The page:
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Shelley Osterloh ReportingSurveys show cigarette smoking among Utah teenagers has declined about 39-percent since 1999. But more and more teens are smoking cigars. In fact the number doubled in just two years.
Signs posted at smoke shops say you have to be 19-years old to buy tobacco. But underage smokers tell us older friends buy for them, and increasingly what they want are cigars. Not the big fat stogies, the smaller, sweet, flavored varieties that may cost less than a dollar each and can be purchased one at a time.
Clint Fear, 16-Years Old, Smokes Cigars: "I don't know, there's like a whole bunch of flavors, I like 'em all."
Sixteen-year old Clint Fear tried his first cigarette when he was nine. Now he admits he's addicted. He says he started smoking cigars because his friends were doing it.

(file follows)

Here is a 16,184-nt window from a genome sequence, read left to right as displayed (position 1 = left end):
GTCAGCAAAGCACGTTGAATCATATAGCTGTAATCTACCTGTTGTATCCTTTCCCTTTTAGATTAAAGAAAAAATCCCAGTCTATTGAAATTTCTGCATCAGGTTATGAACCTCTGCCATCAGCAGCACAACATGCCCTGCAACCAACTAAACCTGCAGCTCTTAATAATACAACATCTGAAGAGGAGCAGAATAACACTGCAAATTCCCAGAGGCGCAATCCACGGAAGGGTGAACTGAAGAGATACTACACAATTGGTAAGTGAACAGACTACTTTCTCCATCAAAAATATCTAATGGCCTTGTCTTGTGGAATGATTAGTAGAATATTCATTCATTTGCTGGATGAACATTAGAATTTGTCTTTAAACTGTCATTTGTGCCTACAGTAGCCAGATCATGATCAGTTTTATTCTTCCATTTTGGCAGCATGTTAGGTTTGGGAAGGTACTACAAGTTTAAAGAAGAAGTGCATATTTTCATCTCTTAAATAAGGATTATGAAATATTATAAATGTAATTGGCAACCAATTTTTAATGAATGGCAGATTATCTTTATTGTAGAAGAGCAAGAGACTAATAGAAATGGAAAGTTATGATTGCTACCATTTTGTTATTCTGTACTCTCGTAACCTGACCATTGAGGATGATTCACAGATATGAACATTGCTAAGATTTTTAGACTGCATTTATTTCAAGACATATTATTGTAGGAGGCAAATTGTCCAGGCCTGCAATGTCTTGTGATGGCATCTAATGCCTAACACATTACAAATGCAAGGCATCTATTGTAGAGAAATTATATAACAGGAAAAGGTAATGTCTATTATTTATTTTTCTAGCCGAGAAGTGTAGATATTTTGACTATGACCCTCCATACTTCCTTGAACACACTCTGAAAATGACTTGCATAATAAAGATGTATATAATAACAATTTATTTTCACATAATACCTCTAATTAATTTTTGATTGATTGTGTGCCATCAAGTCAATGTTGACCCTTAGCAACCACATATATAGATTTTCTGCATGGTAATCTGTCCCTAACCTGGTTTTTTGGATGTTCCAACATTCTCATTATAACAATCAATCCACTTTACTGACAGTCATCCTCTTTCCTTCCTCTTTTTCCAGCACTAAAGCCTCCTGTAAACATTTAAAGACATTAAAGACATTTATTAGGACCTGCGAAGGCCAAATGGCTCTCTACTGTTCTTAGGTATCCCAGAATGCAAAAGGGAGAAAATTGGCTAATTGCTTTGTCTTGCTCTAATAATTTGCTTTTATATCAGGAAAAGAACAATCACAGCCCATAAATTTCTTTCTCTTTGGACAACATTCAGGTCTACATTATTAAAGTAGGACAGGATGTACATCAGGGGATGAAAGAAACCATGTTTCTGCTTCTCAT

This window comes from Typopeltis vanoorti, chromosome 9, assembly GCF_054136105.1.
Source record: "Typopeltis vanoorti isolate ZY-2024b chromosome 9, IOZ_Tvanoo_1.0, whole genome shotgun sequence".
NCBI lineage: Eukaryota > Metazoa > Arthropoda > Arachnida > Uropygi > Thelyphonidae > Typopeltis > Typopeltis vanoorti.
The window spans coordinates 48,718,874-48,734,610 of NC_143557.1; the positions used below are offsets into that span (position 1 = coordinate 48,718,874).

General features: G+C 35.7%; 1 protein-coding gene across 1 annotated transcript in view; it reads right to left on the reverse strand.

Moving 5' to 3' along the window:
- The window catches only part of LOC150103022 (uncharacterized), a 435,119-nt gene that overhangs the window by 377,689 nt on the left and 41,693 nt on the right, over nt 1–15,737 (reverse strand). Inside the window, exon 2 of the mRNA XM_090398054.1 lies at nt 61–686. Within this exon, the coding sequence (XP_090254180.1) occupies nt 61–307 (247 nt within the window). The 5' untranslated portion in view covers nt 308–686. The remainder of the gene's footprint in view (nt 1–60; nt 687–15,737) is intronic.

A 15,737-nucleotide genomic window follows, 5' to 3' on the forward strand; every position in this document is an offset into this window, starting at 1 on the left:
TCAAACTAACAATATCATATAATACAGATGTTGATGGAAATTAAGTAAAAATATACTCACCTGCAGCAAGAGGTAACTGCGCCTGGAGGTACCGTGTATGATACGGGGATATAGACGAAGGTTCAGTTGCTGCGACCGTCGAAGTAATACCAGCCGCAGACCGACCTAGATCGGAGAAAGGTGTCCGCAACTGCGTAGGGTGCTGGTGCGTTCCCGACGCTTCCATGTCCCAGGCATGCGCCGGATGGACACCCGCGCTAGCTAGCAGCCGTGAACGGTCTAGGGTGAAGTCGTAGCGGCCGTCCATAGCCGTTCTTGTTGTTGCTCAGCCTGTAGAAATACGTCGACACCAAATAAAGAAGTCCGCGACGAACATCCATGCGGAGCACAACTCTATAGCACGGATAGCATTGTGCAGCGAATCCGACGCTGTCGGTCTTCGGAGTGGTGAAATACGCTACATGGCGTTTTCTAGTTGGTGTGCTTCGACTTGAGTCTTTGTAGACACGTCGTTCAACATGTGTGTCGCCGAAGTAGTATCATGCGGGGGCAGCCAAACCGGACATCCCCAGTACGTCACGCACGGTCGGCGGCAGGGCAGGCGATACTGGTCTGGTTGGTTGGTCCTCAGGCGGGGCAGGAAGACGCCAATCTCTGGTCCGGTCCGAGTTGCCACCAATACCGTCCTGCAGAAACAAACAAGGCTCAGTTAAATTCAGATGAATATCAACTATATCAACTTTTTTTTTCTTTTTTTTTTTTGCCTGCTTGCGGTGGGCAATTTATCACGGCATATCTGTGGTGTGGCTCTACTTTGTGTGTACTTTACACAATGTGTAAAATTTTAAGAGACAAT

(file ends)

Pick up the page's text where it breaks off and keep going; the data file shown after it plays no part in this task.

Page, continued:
Clint Fear: “People think it's cool. They do it to fit in. I know a lot of people who do it for that, just that one reason.”
In 2003 more than 7% of Utah high school students reported using cigars in the past 30 days. That's double the number of teens from two years before. Experts say some teens mistakenly think cigars are a safe alternative to cigarettes.
The American Cancer Society says that one cigar can have between five and 17 grams of tobacco in it, and that one large cigar may have as much tobacco as a whole pack of cigarettes. Lena Dibble with the State Health department says it is myth that cigars are less addictive.
Lena Dibble, Utah Health Dept. Tobacco Prevention: “Well, if you inhale you are getting the nicotine that you would get otherwise. And even if you don't inhale, you will get the nicotine. It's just being absorbed through your mouth rather than your lungs.”
She says cigar smoking increases the risk of death by four to ten percent from several different kinds of cancer and lung disease.
Teens are also able to buy cigars and cigarettes from internet websites that don't check the buyers age.